The snow has yet to fall in Edmonton (which is unusual for this time of year), but the cool, crisp weather has me thinking of winter. It was finally time to replace the pumpkins and Halloween decorations with more wintery decor. The fall pillows were switched out for faux fur ones, cozy, warm blankets were put in a basket by the couch, and the candles were set on timer mode to create a nice glow in the living room every evening.
While searching for the flameless candles, I found some potpourri from Pottery Barn that we set out last year. It had a lovely scent and looked beautiful in the crystal dish, but there were way too many twigs in it. To reuse it this winter, I separated all the pretty potpourri pieces from the twigs and placed it in a large, glass bowl with a strand of twinkle lights. Now, what to do with all those little leftover twigs?
The crafty options I found on Pinterest were to make twig snowflakes, stars, or trees. After taking votes from the family, the trees won with a strong “yes” from the husband. How could I not try it when he was so excited about a little twig tree?!!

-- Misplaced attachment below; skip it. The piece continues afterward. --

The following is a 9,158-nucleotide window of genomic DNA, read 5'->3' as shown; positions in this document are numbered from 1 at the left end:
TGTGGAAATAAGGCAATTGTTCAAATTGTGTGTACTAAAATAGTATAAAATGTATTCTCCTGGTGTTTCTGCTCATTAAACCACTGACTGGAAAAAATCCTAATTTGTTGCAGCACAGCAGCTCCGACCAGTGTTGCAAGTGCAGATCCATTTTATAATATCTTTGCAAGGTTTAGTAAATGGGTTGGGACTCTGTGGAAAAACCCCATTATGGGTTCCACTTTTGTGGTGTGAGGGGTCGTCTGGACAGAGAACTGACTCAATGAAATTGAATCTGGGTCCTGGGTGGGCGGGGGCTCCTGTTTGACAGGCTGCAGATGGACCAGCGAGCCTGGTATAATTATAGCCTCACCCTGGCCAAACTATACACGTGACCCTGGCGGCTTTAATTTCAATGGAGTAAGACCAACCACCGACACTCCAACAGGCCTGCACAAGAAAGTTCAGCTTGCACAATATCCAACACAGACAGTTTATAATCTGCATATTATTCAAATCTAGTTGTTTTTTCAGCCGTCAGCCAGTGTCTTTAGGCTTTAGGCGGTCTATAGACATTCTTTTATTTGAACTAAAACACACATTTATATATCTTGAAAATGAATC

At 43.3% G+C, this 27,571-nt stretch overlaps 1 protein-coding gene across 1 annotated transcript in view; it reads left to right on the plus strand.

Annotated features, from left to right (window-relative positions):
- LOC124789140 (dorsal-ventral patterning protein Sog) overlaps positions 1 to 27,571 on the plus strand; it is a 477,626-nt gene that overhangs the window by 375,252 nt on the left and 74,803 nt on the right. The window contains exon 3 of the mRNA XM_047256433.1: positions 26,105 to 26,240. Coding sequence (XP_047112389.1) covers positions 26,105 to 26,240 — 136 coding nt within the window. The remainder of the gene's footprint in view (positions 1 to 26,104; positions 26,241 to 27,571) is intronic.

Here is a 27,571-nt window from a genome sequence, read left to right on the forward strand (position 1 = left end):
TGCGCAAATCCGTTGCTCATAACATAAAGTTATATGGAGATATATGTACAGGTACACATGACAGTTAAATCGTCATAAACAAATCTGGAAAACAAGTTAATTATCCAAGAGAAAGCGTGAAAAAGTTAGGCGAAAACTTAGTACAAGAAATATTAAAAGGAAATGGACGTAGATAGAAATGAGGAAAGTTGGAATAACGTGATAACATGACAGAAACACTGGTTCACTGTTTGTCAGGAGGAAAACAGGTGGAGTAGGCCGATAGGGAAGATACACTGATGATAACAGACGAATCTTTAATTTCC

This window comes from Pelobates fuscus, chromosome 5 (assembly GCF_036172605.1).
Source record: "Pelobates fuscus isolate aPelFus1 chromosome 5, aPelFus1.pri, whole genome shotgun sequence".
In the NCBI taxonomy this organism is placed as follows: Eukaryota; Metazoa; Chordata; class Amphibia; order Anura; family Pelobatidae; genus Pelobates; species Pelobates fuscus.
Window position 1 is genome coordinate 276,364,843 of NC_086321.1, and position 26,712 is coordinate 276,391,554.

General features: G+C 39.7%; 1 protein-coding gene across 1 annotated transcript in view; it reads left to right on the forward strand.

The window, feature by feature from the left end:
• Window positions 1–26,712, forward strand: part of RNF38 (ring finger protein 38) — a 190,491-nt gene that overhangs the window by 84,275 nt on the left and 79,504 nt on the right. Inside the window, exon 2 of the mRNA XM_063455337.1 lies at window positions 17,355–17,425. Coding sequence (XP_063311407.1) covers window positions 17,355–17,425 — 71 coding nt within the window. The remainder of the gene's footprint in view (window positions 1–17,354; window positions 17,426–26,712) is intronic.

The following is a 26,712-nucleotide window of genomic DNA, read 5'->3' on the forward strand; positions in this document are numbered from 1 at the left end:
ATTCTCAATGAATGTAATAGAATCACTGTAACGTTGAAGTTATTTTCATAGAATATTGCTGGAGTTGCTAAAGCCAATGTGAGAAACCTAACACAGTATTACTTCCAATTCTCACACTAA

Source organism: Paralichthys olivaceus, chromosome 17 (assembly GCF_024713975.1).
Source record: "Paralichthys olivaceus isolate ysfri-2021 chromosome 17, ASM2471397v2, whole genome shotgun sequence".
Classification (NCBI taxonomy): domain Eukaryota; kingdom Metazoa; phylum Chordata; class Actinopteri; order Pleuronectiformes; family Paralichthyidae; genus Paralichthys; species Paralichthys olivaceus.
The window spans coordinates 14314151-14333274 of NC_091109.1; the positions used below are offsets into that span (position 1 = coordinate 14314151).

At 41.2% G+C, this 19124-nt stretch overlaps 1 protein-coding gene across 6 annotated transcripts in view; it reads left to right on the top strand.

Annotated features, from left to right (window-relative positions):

There were a lot of different tutorials to make a tree out of twigs and I was looking for the easiest. In the potpourri mix, there were only so many twigs of the right size with the longest ones being 4 inches. Because of this, I decided to make it with layers of triangles.
To begin the project, I laid out the twigs, grouped them in six (to make two triangles), and then increasingly cut 1/4 inch from each group. The longest twigs were 4″, then 3 3/4″, then 3 1/2″, etc… until the smallest twigs were 1″ long.
Then the twigs were hot glued at the ends to make a triangle.
I stacked the triangles as I went just to see what it would look like before gluing it all together. It was a good idea because needed a few more layers to give the tree more height. I would have done more, but that was all I had for twigs!
The next step was the most difficult – gluing all the triangles together. It doesn’t sound hard, but the tree kept turning out lopsided and I had to restart it three times! The trick, as I finally discovered, was to continually spin the tree as the layers were added.
Once completed, I added a star to the top and finished it off with a little silver thread swirling around it.
This project was not as quick and easy as I thought it was going to be. In fact, it almost didn’t get finished because I was so frustrated trying to glue it together and keep it symmetric! After dedicating too many hours to this project than it was worth, I was determined not to stop until it was just right!
In the end, it turned out to be a cute little tree that the family loves, so it has found a home on our bookshelf for the holiday season.